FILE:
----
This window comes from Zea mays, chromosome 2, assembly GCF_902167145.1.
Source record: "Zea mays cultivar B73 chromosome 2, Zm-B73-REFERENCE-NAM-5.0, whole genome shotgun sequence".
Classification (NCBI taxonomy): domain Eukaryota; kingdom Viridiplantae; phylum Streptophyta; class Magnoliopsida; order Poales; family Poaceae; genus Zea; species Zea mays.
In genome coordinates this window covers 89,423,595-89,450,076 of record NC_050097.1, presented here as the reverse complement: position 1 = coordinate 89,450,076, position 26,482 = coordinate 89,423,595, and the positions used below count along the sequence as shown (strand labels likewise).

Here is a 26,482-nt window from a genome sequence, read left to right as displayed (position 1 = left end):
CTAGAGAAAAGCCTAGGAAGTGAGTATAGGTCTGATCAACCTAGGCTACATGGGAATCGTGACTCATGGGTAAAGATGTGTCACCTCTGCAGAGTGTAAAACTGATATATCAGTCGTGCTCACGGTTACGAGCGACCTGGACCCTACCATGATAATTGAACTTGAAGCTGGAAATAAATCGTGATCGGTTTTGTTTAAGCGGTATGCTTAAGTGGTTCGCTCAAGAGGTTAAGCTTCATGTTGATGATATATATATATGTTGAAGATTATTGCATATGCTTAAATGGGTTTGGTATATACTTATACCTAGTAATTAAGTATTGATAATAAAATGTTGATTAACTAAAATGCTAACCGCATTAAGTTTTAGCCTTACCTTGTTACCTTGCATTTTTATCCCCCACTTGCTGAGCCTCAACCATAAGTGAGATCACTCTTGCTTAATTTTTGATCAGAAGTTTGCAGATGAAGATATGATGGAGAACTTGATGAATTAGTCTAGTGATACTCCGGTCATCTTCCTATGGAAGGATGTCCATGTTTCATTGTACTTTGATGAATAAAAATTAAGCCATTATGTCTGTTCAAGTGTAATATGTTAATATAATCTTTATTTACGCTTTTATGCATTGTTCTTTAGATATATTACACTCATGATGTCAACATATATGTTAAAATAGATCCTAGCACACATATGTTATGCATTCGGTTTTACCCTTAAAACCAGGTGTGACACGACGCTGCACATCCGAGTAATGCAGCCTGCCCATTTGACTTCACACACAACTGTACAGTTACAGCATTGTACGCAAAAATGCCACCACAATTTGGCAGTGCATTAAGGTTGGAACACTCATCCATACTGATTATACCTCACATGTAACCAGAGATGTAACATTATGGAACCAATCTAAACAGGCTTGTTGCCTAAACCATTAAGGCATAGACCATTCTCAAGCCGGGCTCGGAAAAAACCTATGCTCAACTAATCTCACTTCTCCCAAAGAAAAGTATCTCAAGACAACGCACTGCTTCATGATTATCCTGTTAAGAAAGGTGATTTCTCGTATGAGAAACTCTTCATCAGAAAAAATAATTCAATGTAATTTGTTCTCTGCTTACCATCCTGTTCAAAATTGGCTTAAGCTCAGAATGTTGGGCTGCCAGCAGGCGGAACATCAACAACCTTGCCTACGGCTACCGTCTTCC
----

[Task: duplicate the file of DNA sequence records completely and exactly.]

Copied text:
This window comes from Zea mays, chromosome 2, assembly GCF_902167145.1.
Source record: "Zea mays cultivar B73 chromosome 2, Zm-B73-REFERENCE-NAM-5.0, whole genome shotgun sequence".
Classification (NCBI taxonomy): domain Eukaryota; kingdom Viridiplantae; phylum Streptophyta; class Magnoliopsida; order Poales; family Poaceae; genus Zea; species Zea mays.
In genome coordinates this window covers 89,423,595-89,450,076 of record NC_050097.1, presented here as the reverse complement: position 1 = coordinate 89,450,076, position 26,482 = coordinate 89,423,595, and the positions used below count along the sequence as shown (strand labels likewise).

Here is a 26,482-nt window from a genome sequence, read left to right as displayed (position 1 = left end):
CTAGAGAAAAGCCTAGGAAGTGAGTATAGGTCTGATCAACCTAGGCTACATGGGAATCGTGACTCATGGGTAAAGATGTGTCACCTCTGCAGAGTGTAAAACTGATATATCAGTCGTGCTCACGGTTACGAGCGACCTGGACCCTACCATGATAATTGAACTTGAAGCTGGAAATAAATCGTGATCGGTTTTGTTTAAGCGGTATGCTTAAGTGGTTCGCTCAAGAGGTTAAGCTTCATGTTGATGATATATATATATGTTGAAGATTATTGCATATGCTTAAATGGGTTTGGTATATACTTATACCTAGTAATTAAGTATTGATAATAAAATGTTGATTAACTAAAATGCTAACCGCATTAAGTTTTAGCCTTACCTTGTTACCTTGCATTTTTATCCCCCACTTGCTGAGCCTCAACCATAAGTGAGATCACTCTTGCTTAATTTTTGATCAGAAGTTTGCAGATGAAGATATGATGGAGAACTTGATGAATTAGTCTAGTGATACTCCGGTCATCTTCCTATGGAAGGATGTCCATGTTTCATTGTACTTTGATGAATAAAAATTAAGCCATTATGTCTGTTCAAGTGTAATATGTTAATATAATCTTTATTTACGCTTTTATGCATTGTTCTTTAGATATATTACACTCATGATGTCAACATATATGTTAAAATAGATCCTAGCACACATATGTTATGCATTCGGTTTTACCCTTAAAACCAGGTGTGACACGACGCTGCACATCCGAGTAATGCAGCCTGCCCATTTGACTTCACACACAACTGTACAGTTACAGCATTGTACGCAAAAATGCCACCACAATTTGGCAGTGCATTAAGGTTGGAACACTCATCCATACTGATTATACCTCACATGTAACCAGAGATGTAACATTATGGAACCAATCTAAACAGGCTTGTTGCCTAAACCATTAAGGCATAGACCATTCTCAAGCCGGGCTCGGAAAAAACCTATGCTCAACTAATCTCACTTCTCCCAAAGAAAAGTATCTCAAGACAACGCACTGCTTCATGATTATCCTGTTAAGAAAGGTGATTTCTCGTATGAGAAACTCTTCATCAGAAAAAATAATTCAATGTAATTTGTTCTCTGCTTACCATCCTGTTCAAAATTGGCTTAAGCTCAGAATGTTGGGCTGCCAGCAGGCGGAACATCAACAACCTTGCCTACGGCTACCGTCTTCC